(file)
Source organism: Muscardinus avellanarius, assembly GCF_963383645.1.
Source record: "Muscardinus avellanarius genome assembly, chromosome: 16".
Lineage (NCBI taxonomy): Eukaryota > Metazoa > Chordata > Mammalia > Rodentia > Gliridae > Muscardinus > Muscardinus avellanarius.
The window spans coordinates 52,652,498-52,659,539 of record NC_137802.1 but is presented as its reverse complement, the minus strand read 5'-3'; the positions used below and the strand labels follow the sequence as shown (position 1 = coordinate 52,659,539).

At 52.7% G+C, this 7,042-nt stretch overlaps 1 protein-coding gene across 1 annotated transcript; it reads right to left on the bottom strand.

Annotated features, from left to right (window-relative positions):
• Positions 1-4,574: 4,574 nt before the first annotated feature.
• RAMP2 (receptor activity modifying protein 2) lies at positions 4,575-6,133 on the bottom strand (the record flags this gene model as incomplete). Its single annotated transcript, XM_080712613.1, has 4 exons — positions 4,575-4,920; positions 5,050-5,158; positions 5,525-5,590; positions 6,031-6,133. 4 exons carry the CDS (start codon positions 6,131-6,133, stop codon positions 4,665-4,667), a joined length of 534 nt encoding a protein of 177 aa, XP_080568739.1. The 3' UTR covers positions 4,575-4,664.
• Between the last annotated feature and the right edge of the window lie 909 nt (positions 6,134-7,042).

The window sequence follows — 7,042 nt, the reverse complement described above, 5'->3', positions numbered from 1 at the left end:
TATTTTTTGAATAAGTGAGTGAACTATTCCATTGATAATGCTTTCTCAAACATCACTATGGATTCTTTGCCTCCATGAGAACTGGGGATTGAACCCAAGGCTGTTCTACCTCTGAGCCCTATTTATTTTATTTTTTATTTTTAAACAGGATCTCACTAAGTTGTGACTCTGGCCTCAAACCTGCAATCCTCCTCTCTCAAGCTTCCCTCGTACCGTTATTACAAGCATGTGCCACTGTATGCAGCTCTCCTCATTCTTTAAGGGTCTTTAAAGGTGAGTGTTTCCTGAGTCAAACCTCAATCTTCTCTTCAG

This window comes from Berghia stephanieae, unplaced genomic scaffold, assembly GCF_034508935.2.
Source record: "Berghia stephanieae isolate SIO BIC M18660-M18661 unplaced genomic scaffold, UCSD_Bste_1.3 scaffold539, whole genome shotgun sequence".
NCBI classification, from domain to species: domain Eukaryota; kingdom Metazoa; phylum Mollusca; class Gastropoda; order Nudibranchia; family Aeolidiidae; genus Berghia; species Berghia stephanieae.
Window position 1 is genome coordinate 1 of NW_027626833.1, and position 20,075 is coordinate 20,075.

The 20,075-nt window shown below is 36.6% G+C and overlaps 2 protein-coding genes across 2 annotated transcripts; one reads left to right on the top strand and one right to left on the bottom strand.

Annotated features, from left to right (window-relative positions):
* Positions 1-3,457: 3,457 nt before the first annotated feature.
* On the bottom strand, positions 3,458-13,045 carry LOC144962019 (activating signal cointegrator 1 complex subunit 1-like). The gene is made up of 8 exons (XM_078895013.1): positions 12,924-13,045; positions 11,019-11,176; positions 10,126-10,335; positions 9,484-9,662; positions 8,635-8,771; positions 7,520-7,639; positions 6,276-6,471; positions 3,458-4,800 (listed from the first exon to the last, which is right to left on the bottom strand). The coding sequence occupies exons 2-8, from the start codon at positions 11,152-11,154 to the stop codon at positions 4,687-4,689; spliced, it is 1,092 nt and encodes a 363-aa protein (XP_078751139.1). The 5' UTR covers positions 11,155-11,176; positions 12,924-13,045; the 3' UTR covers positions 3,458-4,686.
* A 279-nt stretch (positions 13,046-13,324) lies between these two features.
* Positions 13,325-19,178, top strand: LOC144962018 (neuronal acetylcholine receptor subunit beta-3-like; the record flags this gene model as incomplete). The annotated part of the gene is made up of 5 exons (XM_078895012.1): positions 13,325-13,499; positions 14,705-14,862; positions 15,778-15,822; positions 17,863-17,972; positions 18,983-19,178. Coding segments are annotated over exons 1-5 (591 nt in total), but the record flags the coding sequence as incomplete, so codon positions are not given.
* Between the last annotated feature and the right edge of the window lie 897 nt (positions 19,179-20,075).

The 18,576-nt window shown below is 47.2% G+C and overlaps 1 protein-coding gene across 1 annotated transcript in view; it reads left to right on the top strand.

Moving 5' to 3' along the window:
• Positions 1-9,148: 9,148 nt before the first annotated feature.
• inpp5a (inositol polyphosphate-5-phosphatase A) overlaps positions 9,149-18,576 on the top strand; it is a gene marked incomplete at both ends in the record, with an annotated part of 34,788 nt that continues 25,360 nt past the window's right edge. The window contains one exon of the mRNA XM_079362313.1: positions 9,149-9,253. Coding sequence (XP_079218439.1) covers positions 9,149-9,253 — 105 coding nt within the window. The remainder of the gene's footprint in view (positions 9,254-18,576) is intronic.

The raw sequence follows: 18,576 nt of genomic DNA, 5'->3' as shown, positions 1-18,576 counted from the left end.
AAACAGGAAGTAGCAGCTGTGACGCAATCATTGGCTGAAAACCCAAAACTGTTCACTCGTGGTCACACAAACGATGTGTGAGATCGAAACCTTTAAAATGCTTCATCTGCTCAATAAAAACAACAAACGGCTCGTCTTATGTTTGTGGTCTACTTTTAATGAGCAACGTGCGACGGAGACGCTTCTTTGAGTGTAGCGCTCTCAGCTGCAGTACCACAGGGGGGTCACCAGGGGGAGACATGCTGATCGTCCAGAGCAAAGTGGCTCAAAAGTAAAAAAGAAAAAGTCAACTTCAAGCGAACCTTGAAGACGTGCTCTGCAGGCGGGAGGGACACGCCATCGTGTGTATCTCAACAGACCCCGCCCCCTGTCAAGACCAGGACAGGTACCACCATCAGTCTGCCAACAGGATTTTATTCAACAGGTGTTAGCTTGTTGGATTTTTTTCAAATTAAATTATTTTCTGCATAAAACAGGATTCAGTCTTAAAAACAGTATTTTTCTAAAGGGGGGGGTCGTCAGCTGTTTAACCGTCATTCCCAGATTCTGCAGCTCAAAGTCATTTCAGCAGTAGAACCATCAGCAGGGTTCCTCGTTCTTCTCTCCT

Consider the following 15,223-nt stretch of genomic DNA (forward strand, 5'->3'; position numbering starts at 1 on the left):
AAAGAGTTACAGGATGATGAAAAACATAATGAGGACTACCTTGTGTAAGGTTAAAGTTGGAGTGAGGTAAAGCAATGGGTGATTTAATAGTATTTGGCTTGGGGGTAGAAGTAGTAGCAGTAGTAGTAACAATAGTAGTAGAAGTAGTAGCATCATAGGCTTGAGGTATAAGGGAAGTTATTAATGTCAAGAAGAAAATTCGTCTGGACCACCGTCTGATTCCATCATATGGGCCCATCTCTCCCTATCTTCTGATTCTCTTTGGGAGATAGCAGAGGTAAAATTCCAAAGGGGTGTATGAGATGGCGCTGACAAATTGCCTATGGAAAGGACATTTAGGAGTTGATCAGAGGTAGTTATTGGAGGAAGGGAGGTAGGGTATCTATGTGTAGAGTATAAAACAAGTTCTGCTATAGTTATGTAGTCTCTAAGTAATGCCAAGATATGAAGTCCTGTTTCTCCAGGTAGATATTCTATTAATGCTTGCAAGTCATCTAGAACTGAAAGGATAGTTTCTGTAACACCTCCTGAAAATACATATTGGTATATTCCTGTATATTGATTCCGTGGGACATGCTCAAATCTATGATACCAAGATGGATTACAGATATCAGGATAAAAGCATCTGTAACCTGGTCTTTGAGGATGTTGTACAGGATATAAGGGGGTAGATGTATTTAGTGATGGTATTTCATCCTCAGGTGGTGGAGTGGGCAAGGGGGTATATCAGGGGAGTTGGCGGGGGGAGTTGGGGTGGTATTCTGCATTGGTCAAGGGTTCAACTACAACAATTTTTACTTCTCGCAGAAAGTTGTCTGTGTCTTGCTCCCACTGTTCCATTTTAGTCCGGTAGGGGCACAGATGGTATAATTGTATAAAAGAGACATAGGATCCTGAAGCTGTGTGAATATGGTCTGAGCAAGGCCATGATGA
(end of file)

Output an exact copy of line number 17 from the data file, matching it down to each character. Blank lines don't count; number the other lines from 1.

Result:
Annotated features, from left to right (window-relative positions):